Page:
Northern Ireland

Documentary goes behind the scenes of the Royal's GUM clinic

A wax cast of a STI sufferer on display in a private medical museum in Paris
Image caption The effects of syphilis are visible in this wax cast of a sufferer

It's probably the last place anyone in Northern Ireland would want to be seen.

Although more than 10,000 people pass through its doors every year, the Royal Victoria Hospital's Genito Urinary Medicine (GUM) department is still considered by many to be a place of shame, embarrassment and even mockery.

In The Pox Doc, on Tuesday, 25 January at 2235 GMT, BBC One Northern Ireland goes behind the doors of the Belfast clinic to meet the main consultant there and lift the lid on what really goes on inside Northern Ireland's busiest GUM department.

Consultant Dr Raymond Maw has worked there for almost 35 years and has become internationally renowned as an expert in sexual health.

In the course of his career, he has seen the number of patients rise from about 1,600 in 1976 to about 11,000 in more recent times.

Detrimental impact

Currently in Northern Ireland, sexually transmitted infections such as genital herpes, genital warts, chlamydia, syphilis and gonorrhoea continue to rise and HIV remains prevalent, with more and more heterosexuals being diagnosed with the virus.

Dr Maw said that most of what his department deals with is not life threatening but can have a detrimental impact on people's lives.

"The tragedy is often there are quite minor problems and they have spent years, in some cases, of their lives, really wasted," he said.

"It affects every aspect of their lives, their socialisation, their ability to form relationships and makes them very unhappy people."

In The Pox Doc, Dr Maw demystifies what goes within the department, taking viewers on a tour around the clinic and, with the aid of a volunteer, demonstrating the process of being tested for an sexually transmitted infection (STI), from the initial questions a patient can expect to be asked through to the physical examination.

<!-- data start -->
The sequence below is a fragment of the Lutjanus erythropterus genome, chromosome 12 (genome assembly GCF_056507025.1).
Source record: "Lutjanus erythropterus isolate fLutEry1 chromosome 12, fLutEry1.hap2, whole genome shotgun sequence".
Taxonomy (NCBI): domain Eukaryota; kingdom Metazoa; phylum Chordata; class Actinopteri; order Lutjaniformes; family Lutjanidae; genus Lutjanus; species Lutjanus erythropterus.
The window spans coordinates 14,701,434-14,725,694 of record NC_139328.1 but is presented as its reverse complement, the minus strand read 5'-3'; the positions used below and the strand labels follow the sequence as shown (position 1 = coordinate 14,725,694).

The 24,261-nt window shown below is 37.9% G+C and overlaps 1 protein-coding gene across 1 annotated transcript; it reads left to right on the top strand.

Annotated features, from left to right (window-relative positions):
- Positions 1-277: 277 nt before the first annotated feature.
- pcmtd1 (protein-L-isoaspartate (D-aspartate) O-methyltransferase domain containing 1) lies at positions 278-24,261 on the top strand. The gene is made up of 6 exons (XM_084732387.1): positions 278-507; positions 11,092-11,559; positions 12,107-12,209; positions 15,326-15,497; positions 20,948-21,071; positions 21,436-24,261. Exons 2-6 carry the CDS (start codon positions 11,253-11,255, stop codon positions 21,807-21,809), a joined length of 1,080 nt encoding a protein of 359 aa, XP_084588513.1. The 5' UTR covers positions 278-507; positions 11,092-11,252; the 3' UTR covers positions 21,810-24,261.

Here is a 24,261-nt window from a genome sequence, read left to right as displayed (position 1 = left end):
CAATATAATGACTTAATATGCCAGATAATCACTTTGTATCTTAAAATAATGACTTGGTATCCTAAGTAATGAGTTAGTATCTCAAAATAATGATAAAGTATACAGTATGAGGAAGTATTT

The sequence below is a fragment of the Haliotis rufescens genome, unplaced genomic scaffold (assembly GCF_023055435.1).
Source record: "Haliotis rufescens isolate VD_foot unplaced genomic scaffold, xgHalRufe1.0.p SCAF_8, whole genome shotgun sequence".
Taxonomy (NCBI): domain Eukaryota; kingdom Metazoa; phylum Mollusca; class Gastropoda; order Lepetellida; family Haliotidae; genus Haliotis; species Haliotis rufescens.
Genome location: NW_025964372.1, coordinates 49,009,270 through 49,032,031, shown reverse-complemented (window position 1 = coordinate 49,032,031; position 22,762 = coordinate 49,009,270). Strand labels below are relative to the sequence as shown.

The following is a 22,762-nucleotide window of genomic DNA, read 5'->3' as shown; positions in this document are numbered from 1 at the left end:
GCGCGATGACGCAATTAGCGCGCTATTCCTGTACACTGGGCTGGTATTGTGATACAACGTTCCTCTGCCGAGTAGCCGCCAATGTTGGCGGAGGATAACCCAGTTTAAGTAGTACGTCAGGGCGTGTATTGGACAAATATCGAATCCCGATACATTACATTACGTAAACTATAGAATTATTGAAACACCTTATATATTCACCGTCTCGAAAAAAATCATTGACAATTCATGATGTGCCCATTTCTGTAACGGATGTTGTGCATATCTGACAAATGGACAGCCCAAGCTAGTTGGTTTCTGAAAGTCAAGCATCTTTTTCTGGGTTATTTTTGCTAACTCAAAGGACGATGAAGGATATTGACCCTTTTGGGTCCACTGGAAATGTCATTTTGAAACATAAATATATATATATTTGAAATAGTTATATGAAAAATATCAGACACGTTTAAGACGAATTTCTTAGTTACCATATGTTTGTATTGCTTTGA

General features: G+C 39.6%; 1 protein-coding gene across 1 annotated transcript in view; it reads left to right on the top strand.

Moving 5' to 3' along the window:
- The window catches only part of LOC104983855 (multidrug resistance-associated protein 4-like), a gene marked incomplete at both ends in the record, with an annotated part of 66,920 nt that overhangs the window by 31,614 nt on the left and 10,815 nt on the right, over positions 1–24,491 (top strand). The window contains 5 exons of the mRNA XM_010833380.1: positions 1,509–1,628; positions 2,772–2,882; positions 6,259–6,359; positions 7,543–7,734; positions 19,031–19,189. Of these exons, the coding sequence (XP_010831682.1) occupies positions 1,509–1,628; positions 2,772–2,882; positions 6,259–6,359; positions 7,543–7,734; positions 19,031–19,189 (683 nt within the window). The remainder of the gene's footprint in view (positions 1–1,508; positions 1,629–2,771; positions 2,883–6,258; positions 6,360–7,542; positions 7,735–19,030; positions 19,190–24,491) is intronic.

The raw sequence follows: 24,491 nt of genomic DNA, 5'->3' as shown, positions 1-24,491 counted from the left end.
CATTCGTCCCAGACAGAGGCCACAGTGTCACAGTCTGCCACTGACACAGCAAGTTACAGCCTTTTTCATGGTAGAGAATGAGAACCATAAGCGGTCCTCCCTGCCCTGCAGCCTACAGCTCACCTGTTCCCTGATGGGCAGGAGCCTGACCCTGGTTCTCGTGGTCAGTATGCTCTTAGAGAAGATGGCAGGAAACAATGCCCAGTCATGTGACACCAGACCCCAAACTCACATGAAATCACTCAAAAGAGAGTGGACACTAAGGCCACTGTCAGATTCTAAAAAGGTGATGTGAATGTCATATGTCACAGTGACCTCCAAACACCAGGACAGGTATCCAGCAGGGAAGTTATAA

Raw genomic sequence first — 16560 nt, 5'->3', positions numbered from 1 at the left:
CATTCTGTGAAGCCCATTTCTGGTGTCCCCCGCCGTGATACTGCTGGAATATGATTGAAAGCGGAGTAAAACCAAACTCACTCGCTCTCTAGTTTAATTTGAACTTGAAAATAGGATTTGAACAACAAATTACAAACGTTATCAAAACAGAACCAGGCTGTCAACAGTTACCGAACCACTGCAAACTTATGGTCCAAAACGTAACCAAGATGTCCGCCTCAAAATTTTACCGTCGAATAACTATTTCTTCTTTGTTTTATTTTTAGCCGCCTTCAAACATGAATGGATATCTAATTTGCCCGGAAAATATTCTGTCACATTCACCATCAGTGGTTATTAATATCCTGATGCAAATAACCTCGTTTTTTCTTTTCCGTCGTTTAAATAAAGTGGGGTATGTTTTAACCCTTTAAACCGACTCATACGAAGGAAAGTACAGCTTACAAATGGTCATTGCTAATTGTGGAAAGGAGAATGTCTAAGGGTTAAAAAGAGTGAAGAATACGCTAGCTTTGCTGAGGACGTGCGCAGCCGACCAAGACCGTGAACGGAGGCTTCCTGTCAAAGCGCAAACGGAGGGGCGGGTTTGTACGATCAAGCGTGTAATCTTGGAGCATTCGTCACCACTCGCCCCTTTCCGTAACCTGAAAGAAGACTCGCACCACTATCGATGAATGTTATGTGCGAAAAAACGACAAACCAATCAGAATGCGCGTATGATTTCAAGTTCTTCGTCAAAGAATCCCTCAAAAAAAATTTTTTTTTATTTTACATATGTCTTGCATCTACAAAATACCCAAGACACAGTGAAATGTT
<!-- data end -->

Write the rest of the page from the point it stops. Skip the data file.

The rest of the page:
As well as dealing with STIs, the department also treats health problems such as erectile dysfunction and genital conditions caused by non-sexual factors, such as diabetes.

Image caption Doctor Maw said that talking about sexual health in Northern Ireland can be problematic.


The documentary also accompanies Dr Maw to Paris, a city he visits several times a year.

In the proverbial most romantic city in the world, where it was once said that a fifth of the population suffered from syphilis, Dr Maw visits the Musee des Moulages, a private medical museum where thousands of wax casts show the destructive results of sexually transmitted infections.

Doctor Maw said that talking about sexual health in Northern Ireland can be problematic.

"People aren't comfortable with sex and sexual matters and that stems as much from the prevailing cultural attitudes right through to the education system, through to the attitudes of religious bodies etc, which I don't feel adds up to a healthy picture to allow people to enjoy a healthy sex life," he said.

Director and producer Michael Beattie said that despite the massive increase in sexually transmitted infections during Dr Maw's career, "genito-urinary medicine here is the worst funded in the UK"

"Raymond and his colleagues are fighting a huge war with very limited resources. And every sexually active person needs to listen to their advice," he said.

The Pox Doc is available to watch on the BBC iPlayer by clicking here